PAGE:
Frontloading by US retailers driving inventory buildup

US retail sales are slowing, creating an imbalance with the high inventory levels some retailers are facing amid front-loaded cargo, maxed-out warehouses, and a shift in consumer demand.

Consumer sentiment dropped from 58.4 in May to 50.2 this month, according to the University of Michiganʼs Surveys of Consumers June consumer sentiment index — the lowest level recorded by the survey since it began in the 1970s. As a result, last monthʼs retail sales dropped 0.3 percent on a seasonally adjusted basis from April, the US Census Bureau reported.

A series of investor calls over the past month from retailers gave a sense that while a poststimulus slowdown was expected, it wasn’t anticipated to happen so early in the year, leaving inventories higher than expected on things such as apparel, appliances, and furniture. The latest US inventory-to-retail sales ratio, or inventory compared with the number of fulfilled sales, was 1.18 as of April — below pre-COVID levels of 1.52 in March 2020.

US imports from Asia hit a record in May, and were up 13.2 percent through May year-to-date, according to PIERS, a sister company of within S&P Global. Official PIERS data for Asia’s June imports will be available in mid-July.

A CFO said the women’s clothing company ended its first-quarter inventory position up 7 percent compared with the same period last year.

The increase in in-transit goods resulted from some delays to planned end-of-quarter receipts as well as the strategic decision to ship summer collections one to two weeks earlier than normal to help onset longer transit times.

Companies such as Dickʼs Sporting Goods have struggled to find the right product to stock as consumer habits shift. While footwear sold well in the first quarter, the CEO said in a late May earnings call that clothing has been tougher to figure out.

“On the apparel side, we did have some inventory challenges during the [first] quarter, just making sure that we have the right product, the right season product in stock,” she said. “But we are planning to buy around anything that came in late, so it’s not a markdown risk for us, and we believe that by back-to-school, apparel should be getting better.”

Cost-conscious consumers
Overall, retail sales for May 2022, excluding automobiles, gasoline, and restaurant purchases, were up 8.1 percent year over year and 6 percent from pre-COVID May 2019. The National Retail Federation (NRF) forecasts that sales for 2022 will grow between 6-8 percent — lagging last yearʼs 14 percent gain, which was the highest in more than 20 years.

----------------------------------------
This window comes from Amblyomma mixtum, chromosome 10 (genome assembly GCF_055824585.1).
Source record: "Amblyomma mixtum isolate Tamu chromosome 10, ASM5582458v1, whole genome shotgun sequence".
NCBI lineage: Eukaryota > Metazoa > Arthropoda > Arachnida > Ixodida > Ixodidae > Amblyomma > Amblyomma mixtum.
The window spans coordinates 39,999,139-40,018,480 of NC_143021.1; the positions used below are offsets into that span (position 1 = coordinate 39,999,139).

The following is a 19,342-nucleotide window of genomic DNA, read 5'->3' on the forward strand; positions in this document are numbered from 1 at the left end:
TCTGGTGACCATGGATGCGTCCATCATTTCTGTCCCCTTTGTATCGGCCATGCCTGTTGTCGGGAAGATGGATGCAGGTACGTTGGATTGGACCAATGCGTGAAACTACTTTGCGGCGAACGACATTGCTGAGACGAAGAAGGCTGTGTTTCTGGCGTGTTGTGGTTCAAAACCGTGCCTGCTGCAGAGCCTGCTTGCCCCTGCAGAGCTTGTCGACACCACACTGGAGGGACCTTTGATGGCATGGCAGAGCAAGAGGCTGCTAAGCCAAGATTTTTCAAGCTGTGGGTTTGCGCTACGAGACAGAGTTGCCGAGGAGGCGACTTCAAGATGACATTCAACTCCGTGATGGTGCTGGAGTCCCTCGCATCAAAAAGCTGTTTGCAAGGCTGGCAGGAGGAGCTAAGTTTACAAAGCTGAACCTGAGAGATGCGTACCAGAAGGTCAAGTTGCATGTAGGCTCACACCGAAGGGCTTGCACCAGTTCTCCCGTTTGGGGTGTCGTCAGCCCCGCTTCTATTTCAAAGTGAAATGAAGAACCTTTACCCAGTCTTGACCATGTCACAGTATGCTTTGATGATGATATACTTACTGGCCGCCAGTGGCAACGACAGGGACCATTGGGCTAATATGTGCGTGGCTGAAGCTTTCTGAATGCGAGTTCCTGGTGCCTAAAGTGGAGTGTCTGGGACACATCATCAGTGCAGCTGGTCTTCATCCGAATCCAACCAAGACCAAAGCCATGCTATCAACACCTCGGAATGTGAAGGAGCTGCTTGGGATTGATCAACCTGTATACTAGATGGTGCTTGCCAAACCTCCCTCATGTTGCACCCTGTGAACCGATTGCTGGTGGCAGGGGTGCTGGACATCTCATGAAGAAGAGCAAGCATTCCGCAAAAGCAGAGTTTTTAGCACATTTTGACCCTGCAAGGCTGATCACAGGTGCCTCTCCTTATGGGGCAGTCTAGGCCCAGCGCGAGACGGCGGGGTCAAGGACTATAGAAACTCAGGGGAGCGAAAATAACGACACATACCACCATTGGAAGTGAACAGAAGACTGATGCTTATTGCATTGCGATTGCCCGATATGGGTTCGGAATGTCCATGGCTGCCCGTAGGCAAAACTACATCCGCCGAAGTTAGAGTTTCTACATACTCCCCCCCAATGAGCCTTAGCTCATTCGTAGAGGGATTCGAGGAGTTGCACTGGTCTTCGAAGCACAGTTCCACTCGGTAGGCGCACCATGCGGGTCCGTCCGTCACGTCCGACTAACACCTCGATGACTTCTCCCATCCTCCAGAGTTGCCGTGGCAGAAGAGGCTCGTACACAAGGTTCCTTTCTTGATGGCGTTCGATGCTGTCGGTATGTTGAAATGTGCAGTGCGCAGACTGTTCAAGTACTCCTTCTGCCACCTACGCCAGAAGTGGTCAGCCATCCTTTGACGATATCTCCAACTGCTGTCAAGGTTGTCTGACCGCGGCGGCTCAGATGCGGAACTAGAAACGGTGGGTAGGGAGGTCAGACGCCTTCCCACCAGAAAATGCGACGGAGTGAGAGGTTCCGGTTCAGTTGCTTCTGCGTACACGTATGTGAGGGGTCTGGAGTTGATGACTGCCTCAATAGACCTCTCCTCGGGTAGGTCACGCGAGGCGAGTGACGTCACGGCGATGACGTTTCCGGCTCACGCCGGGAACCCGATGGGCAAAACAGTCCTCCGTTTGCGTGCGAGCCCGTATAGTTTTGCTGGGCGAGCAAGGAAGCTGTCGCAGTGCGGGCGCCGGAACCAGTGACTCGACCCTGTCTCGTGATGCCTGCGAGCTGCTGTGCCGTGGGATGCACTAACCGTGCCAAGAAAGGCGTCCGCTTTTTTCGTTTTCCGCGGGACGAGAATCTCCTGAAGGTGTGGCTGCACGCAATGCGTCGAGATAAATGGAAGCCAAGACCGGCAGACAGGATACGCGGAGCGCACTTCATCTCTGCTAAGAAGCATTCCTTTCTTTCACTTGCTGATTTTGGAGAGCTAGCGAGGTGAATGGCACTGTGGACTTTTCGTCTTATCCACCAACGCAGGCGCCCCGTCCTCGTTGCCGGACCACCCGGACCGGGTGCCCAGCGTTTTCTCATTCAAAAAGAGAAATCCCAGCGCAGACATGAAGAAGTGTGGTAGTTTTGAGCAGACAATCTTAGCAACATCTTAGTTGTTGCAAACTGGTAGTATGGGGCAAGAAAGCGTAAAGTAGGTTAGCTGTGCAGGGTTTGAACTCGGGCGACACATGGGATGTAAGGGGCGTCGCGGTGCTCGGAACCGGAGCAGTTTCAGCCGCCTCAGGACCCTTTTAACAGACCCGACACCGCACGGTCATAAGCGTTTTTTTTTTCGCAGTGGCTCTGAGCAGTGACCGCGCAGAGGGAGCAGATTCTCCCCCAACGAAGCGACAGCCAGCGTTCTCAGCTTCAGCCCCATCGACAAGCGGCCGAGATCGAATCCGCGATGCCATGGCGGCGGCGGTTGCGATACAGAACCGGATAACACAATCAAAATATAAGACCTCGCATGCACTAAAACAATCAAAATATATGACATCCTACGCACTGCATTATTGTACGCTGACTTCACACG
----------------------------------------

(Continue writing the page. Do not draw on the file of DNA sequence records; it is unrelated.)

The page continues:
US retailers project near-record import volumes for this summer and into fall, with June volumes projected to be 7.5 percent higher than June 2021 — the third-highest month for imports on record.

Already-stressed ports and inland supply chains should prepare for continued challenges through the peak shipping season, the vice president at the NRF, said in the group’s latest Global Port Tracker (GPT).

To combat too much inventory as peak season approaches, stores such as home goods retailer Tuesday Morning, which ended the first quarter with inventory levels up 29 percent compared with the 2021 third quarter, are slashing prices to clear out shelves and make room for new merchandise, the CFO said in the companyʼs May 12 earnings call. She added Tuesday Morning has been able to quickly adjust fourth-quarter receipt flow because the majority of new purchases are made in-season.

Consumers are on the hunt for those deals, too. It was reported earlier this month in its BOXpoll consumer survey that 60 percent of respondents are looking to seize markdowns amid inflation and rising interest rates and are more likely to buy casual apparel, home appliances, and furniture online in the next six months if it discounted.

“Overstocks and markdowns will impact [retailer] profitability, but also create new openings to sell as a large portion of consumers seek out deals — further aided by the return of [Amazon] Prime Day and other mid-year promotions,” the VP of market strategy, said in a statement June 23. “At the same time, our survey found a growing number of consumers cutting back on retail spending altogether as they react to record inflation and gas prices and rising interest rates.”

Front-loading by big box stores
After last year’s Halloween goods arrived for some retailers as late as December, and big-box retail stores such as Walmart and Target began front-loading inventory to avoid a recurrence for this year’s holidays, which is now adding to the overstock. In addition to having a glut of bulky merchandise that consumers have shifted away from — TVs and kitchen appliances — retailers already have Christmas seasonal merchandise on the water or waiting on land.

Kohlʼs, which reported that first-quarter inventories were up 40 percent over Q1 2021, has also built-in additional in-transit lead time to ensure the company is meeting customer demand, the CFO said in a statement.

According to Salesforce, 37 percent of consumers are looking to shop for the year-end holidays a month earlier than normal — and some have already started to shop. Adding to inventory concerns, though, Salesforce reported that 51 percent of consumers plan to make fewer holiday purchases this year than in 2021.

Although retail sales have slowed this spring, data from the Bureau of Economic Analysis shows that the anticipated switch from goods to services still hasnʼt happened and spending remains heavily elevated for retail.

Source: The Journal of Commerce

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